With her team, Murray has a unique ability to creatively synthesize and transform the support they receive from the community into meaningful programs. For example, when they noticed an influx of boutique attire in the 200,000 lbs of clothing they received annually, they saw an opportunity to leverage the value of those pieces for the greater good. The result became a shop on Katonah Avenue, run by Ann Hardy, that generates revenue through designer pieces that is then routed back into the core mission of the organization. In Murray’s words, “We do get quite a lot of very, very high-end, hardly used clothing that we felt, if we could make money out of it, it would help us to buy food for the food pantry. So when we get that Prada jacket, and if we could sell it for $100, $100 worth of food is more important than one jacket for one person.”
Another program, an entrepreneurial sewing and design course, was launched to help those in need of income who lacked transportation or child care. With machines donated by the community, “The sewers are making their own products, and then we have a corner in the shop where they're able to sell their products, so they're directly earning an income, as they're learning and as they're honing their skills. We teach them the basics of entrepreneurship, marketing skills, as well as the real physical sewing skills.”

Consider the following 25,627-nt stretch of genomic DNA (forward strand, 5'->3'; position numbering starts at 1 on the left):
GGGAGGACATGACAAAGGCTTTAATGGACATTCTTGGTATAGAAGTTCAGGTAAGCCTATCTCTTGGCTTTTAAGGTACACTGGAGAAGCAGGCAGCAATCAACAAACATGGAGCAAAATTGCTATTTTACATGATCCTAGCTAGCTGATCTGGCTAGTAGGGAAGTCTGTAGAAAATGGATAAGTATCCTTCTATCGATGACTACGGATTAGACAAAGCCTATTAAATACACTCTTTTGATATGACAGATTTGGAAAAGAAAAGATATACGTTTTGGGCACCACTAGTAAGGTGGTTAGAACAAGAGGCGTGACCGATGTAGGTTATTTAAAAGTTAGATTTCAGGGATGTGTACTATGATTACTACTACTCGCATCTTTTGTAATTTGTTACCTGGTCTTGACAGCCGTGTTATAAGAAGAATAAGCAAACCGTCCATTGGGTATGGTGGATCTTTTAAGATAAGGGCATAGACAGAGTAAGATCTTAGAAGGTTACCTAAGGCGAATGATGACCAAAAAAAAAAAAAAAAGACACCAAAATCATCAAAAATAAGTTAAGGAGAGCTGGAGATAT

Rounding out the full spectrum of wraparound services provided by the CCNW, Murray spoke of the educational programs provided. “We have an array of educational programs to help [with] employment opportunities. We teach English as a Second Language, basic computer skills. We have job counselors who are volunteers to help...with the applications, to prepare for interviews, to guide you in terms of choices and availability of opportunities. And then we teach basic skills of construction, and OSHA training, OSHA certification… and we have restaurant skills. And we teach entrepreneurship, and money management, and all sorts of things to try and help people, to say, ‘Okay I'm in this spot, now is there anything I can get help from to get out of this spot.’”